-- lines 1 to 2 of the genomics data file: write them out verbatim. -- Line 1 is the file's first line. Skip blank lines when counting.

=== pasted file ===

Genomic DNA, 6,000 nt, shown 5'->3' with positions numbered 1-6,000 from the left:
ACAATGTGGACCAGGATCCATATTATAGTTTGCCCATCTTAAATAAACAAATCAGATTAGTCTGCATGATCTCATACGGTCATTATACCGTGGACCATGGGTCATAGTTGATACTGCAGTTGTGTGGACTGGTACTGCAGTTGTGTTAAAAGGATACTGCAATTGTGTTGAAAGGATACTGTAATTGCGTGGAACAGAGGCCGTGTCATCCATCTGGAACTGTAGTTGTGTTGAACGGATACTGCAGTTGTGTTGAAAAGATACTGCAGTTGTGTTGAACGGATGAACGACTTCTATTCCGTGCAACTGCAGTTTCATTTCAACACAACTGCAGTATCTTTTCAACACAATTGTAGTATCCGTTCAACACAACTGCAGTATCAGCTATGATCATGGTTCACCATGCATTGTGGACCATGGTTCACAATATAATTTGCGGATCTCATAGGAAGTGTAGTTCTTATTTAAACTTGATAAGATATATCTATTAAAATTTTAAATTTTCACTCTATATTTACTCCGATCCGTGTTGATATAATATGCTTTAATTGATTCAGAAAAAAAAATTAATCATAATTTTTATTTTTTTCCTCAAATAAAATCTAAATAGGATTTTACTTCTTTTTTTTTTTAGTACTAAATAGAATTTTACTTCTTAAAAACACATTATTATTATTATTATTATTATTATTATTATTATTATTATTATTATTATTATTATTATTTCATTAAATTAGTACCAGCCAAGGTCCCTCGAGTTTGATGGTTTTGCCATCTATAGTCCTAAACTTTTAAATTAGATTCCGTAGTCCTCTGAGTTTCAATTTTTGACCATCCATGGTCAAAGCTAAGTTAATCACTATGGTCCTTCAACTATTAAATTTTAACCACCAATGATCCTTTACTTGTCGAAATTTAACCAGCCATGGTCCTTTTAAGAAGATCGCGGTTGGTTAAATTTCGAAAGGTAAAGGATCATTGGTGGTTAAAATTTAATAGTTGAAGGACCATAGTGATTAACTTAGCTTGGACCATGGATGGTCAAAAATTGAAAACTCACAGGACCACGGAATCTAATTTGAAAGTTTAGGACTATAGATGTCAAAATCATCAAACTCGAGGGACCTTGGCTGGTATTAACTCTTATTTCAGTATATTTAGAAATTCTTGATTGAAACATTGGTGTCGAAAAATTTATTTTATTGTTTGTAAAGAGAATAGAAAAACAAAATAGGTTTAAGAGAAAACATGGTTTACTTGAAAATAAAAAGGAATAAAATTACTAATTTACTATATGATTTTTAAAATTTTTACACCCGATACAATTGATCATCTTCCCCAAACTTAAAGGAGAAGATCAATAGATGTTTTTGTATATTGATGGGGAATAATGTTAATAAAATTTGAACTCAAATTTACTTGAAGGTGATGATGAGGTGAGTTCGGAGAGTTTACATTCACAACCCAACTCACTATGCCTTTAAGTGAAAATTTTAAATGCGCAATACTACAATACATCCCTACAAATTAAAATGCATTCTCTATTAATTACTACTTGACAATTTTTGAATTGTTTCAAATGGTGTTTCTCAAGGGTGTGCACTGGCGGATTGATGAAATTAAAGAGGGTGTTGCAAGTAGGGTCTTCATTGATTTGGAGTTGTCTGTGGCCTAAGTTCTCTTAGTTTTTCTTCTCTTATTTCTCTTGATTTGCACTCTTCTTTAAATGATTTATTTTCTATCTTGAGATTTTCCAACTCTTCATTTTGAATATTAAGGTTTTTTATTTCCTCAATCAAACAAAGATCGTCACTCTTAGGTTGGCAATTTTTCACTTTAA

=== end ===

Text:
Genomic DNA, 6,000 nt, shown 5'->3' with positions numbered 1-6,000 from the left:
ACAATGTGGACCAGGATCCATATTATAGTTTGCCCATCTTAAATAAACAAATCAGATTAGTCTGCATGATCTCATACGGTCATTATACCGTGGACCATGGGTCATAGTTGATACTGCAGTTGTGTGGACTGGTACTGCAGTTGTGTTAAAAGGATACTGCAATTGTGTTGAAAGGATACTGTAATTGCGTGGAACAGAGGCCGTGTCATCCATCTGGAACTGTAGTTGTGTTGAACGGATACTGCAGTTGTGTTGAAAAGATACTGCAGTTGTGTTGAACGGATGAACGACTTCTATTCCGTGCAACTGCAGTTTCATTTCAACACAACTGCAGTATCTTTTCAACACAATTGTAGTATCCGTTCAACACAACTGCAGTATCAGCTATGATCATGGTTCACCATGCATTGTGGACCATGGTTCACAATATAATTTGCGGATCTCATAGGAAGTGTAGTTCTTATTTAAACTTGATAAGATATATCTATTAAAATTTTAAATTTTCACTCTATATTTACTCCGATCCGTGTTGATATAATATGCTTTAATTGATTCAGAAAAAAAAATTAATCATAATTTTTATTTTTTTCCTCAAATAAAATCTAAATAGGATTTTACTTCTTTTTTTTTTTAGTACTAAATAGAATTTTACTTCTTAAAAACACATTATTATTATTATTATTATTATTATTATTATTATTATTATTATTATTATTATTATTATTTCATTAAATTAGTACCAGCCAAGGTCCCTCGAGTTTGATGGTTTTGCCATCTATAGTCCTAAACTTTTAAATTAGATTCCGTAGTCCTCTGAGTTTCAATTTTTGACCATCCATGGTCAAAGCTAAGTTAATCACTATGGTCCTTCAACTATTAAATTTTAACCACCAATGATCCTTTACTTGTCGAAATTTAACCAGCCATGGTCCTTTTAAGAAGATCGCGGTTGGTTAAATTTCGAAAGGTAAAGGATCATTGGTGGTTAAAATTTAATAGTTGAAGGACCATAGTGATTAACTTAGCTTGGACCATGGATGGTCAAAAATTGAAAACTCACAGGACCACGGAATCTAATTTGAAAGTTTAGGACTATAGATGTCAAAATCATCAAACTCGAGGGACCTTGGCTGGTATTAACTCTTATTTCAGTATATTTAGAAATTCTTGATTGAAACATTGGTGTCGAAAAATTTATTTTATTGTTTGTAAAGAGAATAGAAAAACAAAATAGGTTTAAGAGAAAACATGGTTTACTTGAAAATAAAAAGGAATAAAATTACTAATTTACTATATGATTTTTAAAATTTTTACACCCGATACAATTGATCATCTTCCCCAAACTTAAAGGAGAAGATCAATAGATGTTTTTGTATATTGATGGGGAATAATGTTAATAAAATTTGAACTCAAATTTACTTGAAGGTGATGATGAGGTGAGTTCGGAGAGTTTACATTCACAACCCAACTCACTATGCCTTTAAGTGAAAATTTTAAATGCGCAATACTACAATACATCCCTACAAATTAAAATGCATTCTCTATTAATTACTACTTGACAATTTTTGAATTGTTTCAAATGGTGTTTCTCAAGGGTGTGCACTGGCGGATTGATGAAATTAAAGAGGGTGTTGCAAGTAGGGTCTTCATTGATTTGGAGTTGTCTGTGGCCTAAGTTCTCTTAGTTTTTCTTCTCTTATTTCTCTTGATTTGCACTCTTCTTTAAATGATTTATTTTCTATCTTGAGATTTTCCAACTCTTCATTTTGAATATTAAGGTTTTTTATTTCCTCAATCAAACAAAGATCGTCACTCTTAGGTTGGCAATTTTTCACTTTAA